The extinction of marine megafauna before humans

We report a previously unrecognized extinction event in the recent geological past that caused the loss of one-third of marine megafauna. The event also impacted the functioning of marine ecosystems. Significant depletion of productive coastal habitats is identified as a likely cause, a hypothesis further supported by the greater susceptibility of energy-demanding homeotherms.
The extinction of marine megafauna before humans

This story starts with a great shark. From modern ecology we know that the extinction of top predators, such as large sharks, may trigger large shifts in ecosystems’ structure and function. For that reason, I have been very interested (actually, obsessed) in better understanding the ecological effects of extinction of the biggest predator that ever lived: Megalodon.

Megalodon tooth found in the field. Photo courtesy of STRI

As I tackled this question from different angles, I realized that this was something I could never get to understand by focussing only on a single species, no matter how fascinating it was. At the end of the day, like any other species, Megalodon was part of an ecological community. Its interactions with the environment and other species around at the same time were pivotal to grasp how its disappearance affected marine systems. Our previous research suggests that Megalodon became extinct 2.6 million years ago (Pliocene/Pleistocene boundary) and that its extinction was not directly determined by changes in temperature.

Shark teeth from Panama

What else became extinct around that time? What were the effects of this extinction (or these extinctions) in marine systems? If not temperature, what caused it?

We aimed to answer these questions by doing a meta-analysis of the fossil record of marine megafauna (large marine vertebrates including sharks, mammals, birds and turtles). We downloaded our data from the Paleobiology Database, an online, public resource that gathers the work of hundreds of palaeontologists that have collected, identified, dated, and described fossil specimens from all over the world. We not only downloaded data from this resource, but we also entered and evaluated records. Accordingly, we only included reliable occurrences. 

With the data gathered, we then calculated the rates of extinction during the Cenozoic. We initially used Foote’s Boundary Crossing Method, but we quickly realized that it doesn't account for sampling and preservation biases. Fortunately, the new software PyRate (created by D. Silvestro, one of the co-authors) does, so we used that. The result: extinction rates in the Pliocene (particularly at the end) were much higher than during the rest of the Cenozoic, with 36% of the genera going extinct. Indeed, examples of individual extinctions are well known in the literature (including Megalodon), but this result showed that instead of simply conspicuous background extinctions, these were part of a global event.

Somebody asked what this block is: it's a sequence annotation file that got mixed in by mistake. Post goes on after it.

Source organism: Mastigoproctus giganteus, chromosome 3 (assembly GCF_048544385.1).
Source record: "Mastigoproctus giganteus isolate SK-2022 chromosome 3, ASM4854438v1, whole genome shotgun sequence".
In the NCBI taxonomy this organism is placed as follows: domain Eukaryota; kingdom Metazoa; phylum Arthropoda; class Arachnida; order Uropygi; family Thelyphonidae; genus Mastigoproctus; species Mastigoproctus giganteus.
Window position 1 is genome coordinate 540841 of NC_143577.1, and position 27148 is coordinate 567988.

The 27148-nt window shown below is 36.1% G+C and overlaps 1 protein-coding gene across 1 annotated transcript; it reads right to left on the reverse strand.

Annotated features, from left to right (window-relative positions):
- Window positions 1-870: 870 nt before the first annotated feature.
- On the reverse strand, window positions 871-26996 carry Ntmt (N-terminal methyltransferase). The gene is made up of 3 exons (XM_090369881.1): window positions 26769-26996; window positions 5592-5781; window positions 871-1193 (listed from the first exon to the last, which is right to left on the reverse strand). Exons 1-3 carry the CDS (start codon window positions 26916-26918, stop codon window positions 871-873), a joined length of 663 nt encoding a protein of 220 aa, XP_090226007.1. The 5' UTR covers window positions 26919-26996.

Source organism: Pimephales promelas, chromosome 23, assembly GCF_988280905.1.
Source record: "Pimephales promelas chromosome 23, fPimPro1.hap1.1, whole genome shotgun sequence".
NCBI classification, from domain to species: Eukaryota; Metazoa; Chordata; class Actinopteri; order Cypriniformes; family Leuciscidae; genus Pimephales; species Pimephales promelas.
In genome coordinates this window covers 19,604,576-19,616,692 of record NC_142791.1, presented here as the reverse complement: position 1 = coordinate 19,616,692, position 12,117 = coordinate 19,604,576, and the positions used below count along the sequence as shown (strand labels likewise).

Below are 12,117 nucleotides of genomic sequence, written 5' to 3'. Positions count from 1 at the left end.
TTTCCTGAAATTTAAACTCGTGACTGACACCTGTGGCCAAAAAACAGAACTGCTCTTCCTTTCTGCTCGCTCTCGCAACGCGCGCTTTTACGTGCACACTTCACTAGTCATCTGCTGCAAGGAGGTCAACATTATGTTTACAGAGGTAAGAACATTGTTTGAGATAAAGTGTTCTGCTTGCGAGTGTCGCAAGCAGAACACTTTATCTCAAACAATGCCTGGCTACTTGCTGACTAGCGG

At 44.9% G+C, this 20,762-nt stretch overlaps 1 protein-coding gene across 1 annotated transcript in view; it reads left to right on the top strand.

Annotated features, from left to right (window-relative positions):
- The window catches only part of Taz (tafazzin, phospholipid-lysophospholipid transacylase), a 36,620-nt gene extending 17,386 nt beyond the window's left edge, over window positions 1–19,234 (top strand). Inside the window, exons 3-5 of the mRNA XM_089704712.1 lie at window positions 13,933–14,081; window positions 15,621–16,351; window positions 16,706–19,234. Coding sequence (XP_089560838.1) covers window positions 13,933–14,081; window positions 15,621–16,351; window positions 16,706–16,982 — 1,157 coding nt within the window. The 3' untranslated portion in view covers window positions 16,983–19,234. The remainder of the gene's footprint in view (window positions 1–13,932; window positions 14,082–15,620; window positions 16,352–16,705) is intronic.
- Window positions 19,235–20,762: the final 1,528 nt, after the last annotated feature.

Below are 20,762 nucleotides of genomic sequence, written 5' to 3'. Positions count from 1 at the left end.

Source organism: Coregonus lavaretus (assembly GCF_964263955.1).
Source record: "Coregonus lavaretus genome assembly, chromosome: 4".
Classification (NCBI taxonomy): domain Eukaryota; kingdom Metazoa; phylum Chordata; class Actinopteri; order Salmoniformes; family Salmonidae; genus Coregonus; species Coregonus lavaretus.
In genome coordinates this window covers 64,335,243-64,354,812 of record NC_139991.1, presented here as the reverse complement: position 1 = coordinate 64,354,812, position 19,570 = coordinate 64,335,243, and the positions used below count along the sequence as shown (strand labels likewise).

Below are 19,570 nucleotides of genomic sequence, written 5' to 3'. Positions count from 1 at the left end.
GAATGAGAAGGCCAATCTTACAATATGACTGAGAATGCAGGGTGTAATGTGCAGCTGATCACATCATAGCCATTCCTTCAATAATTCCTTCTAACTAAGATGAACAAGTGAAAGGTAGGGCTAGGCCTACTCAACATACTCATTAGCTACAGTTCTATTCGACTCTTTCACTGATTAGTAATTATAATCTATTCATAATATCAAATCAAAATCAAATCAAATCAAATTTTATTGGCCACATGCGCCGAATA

So we determined a previously unrecognized extinction event where not only Megalodon, but also many other large marine organisms went extinct. Now, what about the effects? To tackle that question we decided to use a functional approach that has showed to reveal community responses to disturbances. I visited some of the pioneers of this approach in Montpelier, France, to discuss the applicability to our data. It turns out that was very straight forward, and the fact that we had such a large dataset was a big plus because we could easily account for sampling biases and run simulations. 

We found that this extinction event had important consequences for marine systems, as functional diversity notably diminished and shifted. In turn, communities were left highly (functionally) vulnerable to future extinctions (like the one we are now facing).

The next question was: what caused the extinction? We explored the role of sea level changes in coastal area availability because it is well known from the literature that the largest eustatic oscillations of the Cenozoic occurred during the Pliocene and Pleistocene epochs, and because we knew from our previous works on Megalodon that temperature changes were not a major determinant.

Sea level changes during the Cenozoic (Miller et al. 2005. Science; De Boer et al. 2010. Ann. Glaciol)

We therefore estimated the changes in coastal area given the sea level changes that occurred during the Pliocene and Pleistocene and found that from the Pliocene onwards, it significantly dropped and then massively fluctuated. In parallel to these analyses, we tested the predictors of extinction using GLMs, and found that animals capable of regulating their internal temperature, at least at some degree, were more prone to go extinct. We interpreted these two results together, and proposed that habitat loss resulting from sea level changes played a key role in the extinction of marine megafauna during the Pliocene, particularly affecting the animals that needed larger amount of resources to maintain their metabolic demands.

In this study we found that Megalodon’s extinction was part of a global event that affected marine megafauna. This event was likely triggered by a reduction of coastal habitats, and particularly affected those that needed more resources to maintain their metabolic demands. Based on this results, we can speculate that thermoregulation determine survival when habitat is being lost. But, how does it relate with other traits associated with extinction?

The paper in Nature Ecology & Evolution is here:

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